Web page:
Even in the midst of a ‘profound economic crisis’, some businesses will succeed in growing their market share or expanding into new markets. Craig Evans added: “In the 2008/09 recession, we worked with a construction business that took on more risk and increased its market share as a result. Now they are back and looking to do the same thing again. As long as they can quantify the risk they are taking on and don’t over-stretch, it could be another case of ‘fortune favours the bold’.”

 

This report is based on a roundtable event for employers and credit management professionals, chaired by the CICM and hosted by accountancy firm, Menzies LLP.

 

First published at Credit Management magazine.

Business

Accounting Automation in the Future

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Accounting automation is the process of streamlining repetitive tasks in financial processes. For example, some processes like invoicing are time-consuming and repetitive. Automation can reduce manual labor and save businesses both time and money. Also, it helps improve accuracy, reduces errors, and provides more accurate financial reporting.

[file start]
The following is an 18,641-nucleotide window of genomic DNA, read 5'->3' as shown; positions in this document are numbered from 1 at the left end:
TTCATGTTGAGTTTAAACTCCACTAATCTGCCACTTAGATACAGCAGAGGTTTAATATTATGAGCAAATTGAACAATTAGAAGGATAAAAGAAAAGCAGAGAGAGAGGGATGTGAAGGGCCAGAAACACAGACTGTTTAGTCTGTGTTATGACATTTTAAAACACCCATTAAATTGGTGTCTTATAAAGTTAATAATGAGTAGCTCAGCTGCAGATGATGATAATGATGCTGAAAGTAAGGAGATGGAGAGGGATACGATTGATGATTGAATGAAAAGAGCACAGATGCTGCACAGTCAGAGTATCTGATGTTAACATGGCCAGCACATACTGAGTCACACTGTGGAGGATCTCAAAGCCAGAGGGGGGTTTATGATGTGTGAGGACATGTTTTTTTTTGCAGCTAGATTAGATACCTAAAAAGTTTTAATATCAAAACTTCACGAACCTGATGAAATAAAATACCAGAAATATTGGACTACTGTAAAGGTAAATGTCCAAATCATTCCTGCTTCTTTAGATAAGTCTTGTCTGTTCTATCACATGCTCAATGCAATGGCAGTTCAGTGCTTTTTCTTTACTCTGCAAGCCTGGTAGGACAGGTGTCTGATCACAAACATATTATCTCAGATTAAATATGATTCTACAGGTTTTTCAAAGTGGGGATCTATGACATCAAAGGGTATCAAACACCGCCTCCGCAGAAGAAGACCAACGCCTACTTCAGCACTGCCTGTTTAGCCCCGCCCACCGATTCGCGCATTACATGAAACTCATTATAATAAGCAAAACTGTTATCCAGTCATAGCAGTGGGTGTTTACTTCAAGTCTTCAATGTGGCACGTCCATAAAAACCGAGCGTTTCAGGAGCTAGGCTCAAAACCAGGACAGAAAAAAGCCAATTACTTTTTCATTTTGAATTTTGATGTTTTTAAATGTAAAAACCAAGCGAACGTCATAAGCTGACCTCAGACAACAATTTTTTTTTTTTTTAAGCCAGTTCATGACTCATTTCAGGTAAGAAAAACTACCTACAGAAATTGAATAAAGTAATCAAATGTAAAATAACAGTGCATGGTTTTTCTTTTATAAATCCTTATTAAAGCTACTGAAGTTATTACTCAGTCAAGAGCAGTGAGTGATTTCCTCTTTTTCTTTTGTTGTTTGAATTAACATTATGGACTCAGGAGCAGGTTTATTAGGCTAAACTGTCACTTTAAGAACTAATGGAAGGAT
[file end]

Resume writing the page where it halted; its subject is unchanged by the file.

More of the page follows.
Accounting automation in the future will be increasingly important for businesses to stay competitive. But every new change comes with both advantages and challenges. Let’s dive in to get ready for this future trend.

 

Potential Future Benefits of Accounting Automation

Increased Efficiency and Cost Savings

Accounting automation is a great way to increase efficiency and cost savings. For example, AI bookkeeping uses advanced algorithms to automate many accounting tasks. So, companies can track expenses, prepare financial reports, and more using AI.

It reduces the time needed for manual entry. So, businesses can spend fewer labor hours on tedious processes. They can increase efficiency by freeing up resources for more strategic work. It also helps reduce errors and inconsistencies associated with manual processes. So, the cost of compliance is lower because of greater accuracy.

 

Improved Accuracy and Reliability

Accounting automation can improve accuracy and reliability in accounting processes. For example, Automating bank reconciliation is less prone to errors from human mistakes or miscalculations. You can automate the process to identify discrepancies between the bank statement and accounting records. It helps to ensure that financial reports remain accurate and reliable. So businesses can take corrective action faster than processing data manually.

 

Streamlined Business Processes

Streamlined business processes involve eliminating unnecessary steps, reducing paperwork, and automating repetitive tasks. This allows businesses to focus on higher-value activities, such as developing new products, improving customer service, and developing strategic plans for the future.